“I stayed in contact with Pop and R.C. over the course of my career and I’m glad they found a place for me.”

Opportunity can come swiftly in the Spurs system, given how popular their assistant coaches and front-office staffers have become with rival teams looking to hire. Now Marks will be adding clipboard duties to his growing resume.

Ginobili Felt Pain Of Losing, Doubt

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HANG TIME, Texas – For 11 seasons, bumps, bruises and floor burns have been as much a part of Manu Ginobili’s identity as the No. 20 jersey. “El Contusion” is, after all, more than just a nickname.

But all he ever did through pulled muscles, strained tendons and broken bones was pick himself back up off the floor and get back to the business of keeping the Spurs in the mix as Western Conference and championship contenders.

However, in a season when he could never quite get completely healthy and his scoring average (11.6 ppg) and shooting percentage (42.5) were both the lowest in a decade, Ginobili admits that he seriously considered retirement.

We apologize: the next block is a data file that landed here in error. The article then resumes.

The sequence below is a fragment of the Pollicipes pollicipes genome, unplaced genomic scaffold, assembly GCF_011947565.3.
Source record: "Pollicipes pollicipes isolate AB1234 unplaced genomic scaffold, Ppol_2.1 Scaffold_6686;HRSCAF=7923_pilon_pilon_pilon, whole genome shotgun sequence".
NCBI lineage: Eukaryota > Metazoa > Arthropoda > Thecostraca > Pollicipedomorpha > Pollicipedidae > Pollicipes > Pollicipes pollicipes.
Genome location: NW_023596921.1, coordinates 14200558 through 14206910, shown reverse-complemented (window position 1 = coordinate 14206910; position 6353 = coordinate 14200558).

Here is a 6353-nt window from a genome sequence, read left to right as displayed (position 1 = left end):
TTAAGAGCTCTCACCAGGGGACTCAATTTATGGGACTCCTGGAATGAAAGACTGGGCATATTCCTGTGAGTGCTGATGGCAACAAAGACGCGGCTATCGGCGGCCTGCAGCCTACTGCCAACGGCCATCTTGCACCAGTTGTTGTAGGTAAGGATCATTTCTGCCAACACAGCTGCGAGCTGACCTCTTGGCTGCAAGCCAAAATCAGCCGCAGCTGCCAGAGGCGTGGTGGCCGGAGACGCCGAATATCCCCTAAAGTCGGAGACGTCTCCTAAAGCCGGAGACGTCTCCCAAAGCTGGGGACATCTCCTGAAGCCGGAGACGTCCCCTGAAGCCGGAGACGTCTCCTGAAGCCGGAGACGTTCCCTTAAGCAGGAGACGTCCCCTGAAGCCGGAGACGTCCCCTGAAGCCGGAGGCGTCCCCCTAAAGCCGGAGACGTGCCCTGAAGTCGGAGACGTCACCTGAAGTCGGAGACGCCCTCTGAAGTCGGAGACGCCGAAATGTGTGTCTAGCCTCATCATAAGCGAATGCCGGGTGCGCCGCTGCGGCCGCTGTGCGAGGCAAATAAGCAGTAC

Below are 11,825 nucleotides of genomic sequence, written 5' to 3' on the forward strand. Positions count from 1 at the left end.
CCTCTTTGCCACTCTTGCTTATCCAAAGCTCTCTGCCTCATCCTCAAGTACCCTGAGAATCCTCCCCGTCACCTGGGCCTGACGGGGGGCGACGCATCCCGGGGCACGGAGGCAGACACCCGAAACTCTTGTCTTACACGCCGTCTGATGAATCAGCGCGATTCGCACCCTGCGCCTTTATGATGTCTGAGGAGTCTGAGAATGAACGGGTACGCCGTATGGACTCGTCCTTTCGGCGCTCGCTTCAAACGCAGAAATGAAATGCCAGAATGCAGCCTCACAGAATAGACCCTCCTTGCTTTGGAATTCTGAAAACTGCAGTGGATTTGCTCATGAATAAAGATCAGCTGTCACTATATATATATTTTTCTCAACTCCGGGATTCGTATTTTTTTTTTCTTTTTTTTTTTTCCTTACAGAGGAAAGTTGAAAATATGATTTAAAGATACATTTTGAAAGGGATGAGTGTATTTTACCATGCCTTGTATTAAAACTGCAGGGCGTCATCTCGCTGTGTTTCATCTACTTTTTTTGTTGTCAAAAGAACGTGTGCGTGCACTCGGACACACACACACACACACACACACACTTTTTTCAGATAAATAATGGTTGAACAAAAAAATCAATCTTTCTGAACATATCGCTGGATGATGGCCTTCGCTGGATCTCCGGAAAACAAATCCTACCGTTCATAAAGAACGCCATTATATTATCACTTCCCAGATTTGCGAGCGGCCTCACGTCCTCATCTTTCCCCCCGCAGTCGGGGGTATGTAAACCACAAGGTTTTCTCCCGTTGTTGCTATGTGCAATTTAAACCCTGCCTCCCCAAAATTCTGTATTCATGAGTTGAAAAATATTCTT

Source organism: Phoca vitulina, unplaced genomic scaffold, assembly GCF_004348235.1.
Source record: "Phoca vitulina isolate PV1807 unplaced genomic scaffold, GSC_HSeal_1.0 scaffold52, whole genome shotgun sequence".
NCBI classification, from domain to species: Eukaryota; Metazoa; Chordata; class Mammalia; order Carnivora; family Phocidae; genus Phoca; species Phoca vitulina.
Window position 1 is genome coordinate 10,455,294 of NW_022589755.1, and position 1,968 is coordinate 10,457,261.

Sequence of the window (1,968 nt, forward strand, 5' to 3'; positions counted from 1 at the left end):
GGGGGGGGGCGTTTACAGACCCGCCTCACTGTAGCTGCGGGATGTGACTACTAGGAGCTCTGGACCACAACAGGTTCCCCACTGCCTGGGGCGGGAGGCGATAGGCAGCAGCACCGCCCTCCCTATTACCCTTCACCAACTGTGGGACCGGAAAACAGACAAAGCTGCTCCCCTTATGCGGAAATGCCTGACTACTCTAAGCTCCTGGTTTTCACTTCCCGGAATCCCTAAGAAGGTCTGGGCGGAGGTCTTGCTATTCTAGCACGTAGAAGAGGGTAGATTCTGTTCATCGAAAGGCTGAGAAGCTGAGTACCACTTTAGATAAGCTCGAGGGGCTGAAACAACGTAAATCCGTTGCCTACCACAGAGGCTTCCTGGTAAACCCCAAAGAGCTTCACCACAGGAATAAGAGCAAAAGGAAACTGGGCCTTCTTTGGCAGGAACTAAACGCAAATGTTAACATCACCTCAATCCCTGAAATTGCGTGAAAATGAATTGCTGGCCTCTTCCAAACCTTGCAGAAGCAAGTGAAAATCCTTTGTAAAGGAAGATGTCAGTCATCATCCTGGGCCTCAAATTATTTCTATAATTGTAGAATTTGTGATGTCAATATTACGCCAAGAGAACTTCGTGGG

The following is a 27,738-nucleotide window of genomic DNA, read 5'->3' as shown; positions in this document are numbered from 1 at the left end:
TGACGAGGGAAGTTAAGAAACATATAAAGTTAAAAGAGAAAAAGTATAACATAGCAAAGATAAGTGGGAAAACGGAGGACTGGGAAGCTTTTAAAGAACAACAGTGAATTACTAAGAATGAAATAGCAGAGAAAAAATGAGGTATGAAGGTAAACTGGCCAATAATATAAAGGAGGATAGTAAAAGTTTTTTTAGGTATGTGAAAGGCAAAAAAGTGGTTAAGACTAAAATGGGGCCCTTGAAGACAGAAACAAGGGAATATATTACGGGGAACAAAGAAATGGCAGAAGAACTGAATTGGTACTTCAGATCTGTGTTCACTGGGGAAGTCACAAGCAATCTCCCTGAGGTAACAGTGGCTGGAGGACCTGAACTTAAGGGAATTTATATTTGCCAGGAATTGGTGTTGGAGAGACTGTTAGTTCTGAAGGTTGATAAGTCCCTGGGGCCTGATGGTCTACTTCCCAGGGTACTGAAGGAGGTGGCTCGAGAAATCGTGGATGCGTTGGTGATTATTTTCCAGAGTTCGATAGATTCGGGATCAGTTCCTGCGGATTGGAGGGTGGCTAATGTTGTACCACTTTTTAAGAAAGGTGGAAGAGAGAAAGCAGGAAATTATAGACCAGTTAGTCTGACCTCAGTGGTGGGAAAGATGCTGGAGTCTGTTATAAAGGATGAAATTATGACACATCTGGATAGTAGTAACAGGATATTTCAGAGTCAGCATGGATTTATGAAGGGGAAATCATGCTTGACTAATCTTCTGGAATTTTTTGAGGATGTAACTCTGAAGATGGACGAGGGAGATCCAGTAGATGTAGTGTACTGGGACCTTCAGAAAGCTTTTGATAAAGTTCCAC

After Ginobili turned the ball over 12 times in Games 6 and 7 of The Finals loss to the Heat, there were even more than a few in San Antonio who wondered if it wasn’t time to call it quits. But after calmer reflection and conversations with general manager R.C. Buford to let him know he was still wanted, the 36-year-old Ginobili signed a two-year contract that will likely take him to the end of a Hall of Fame career after two last tries with his Big Three buddies Tim Duncan and Tony Parker.

The retirement talk and dealing with real criticism for the first time in his Spurs career are a few of the frank admissions made by Ginobili in a recent interview with La Nacion, a newspaper in his native Argentina that was translated by J. Gomez. The full interview via the fine folks at Pounding the Rock.  Here are some of the highlights:

How seriously did he think of retirement?

By the end of the season–and I mean the regular season and not the playoffs — I thought about it a lot. I was so tired of it. I hadn’t suffered a muscle strain in my whole life and I went through three in four months. I felt negative, fed up. And I thought about retiring. I hadn’t come close to making up my mind but I thought it was something I had to discuss with my wife, “what if…?” She told me that it was my decision and she was fine either way.  But when I recovered physically I started to feel better about it all. When the season ended I grieved for 48, 72 hours and I didn’t feel retired. I knew something was missing, that I still wanted to play.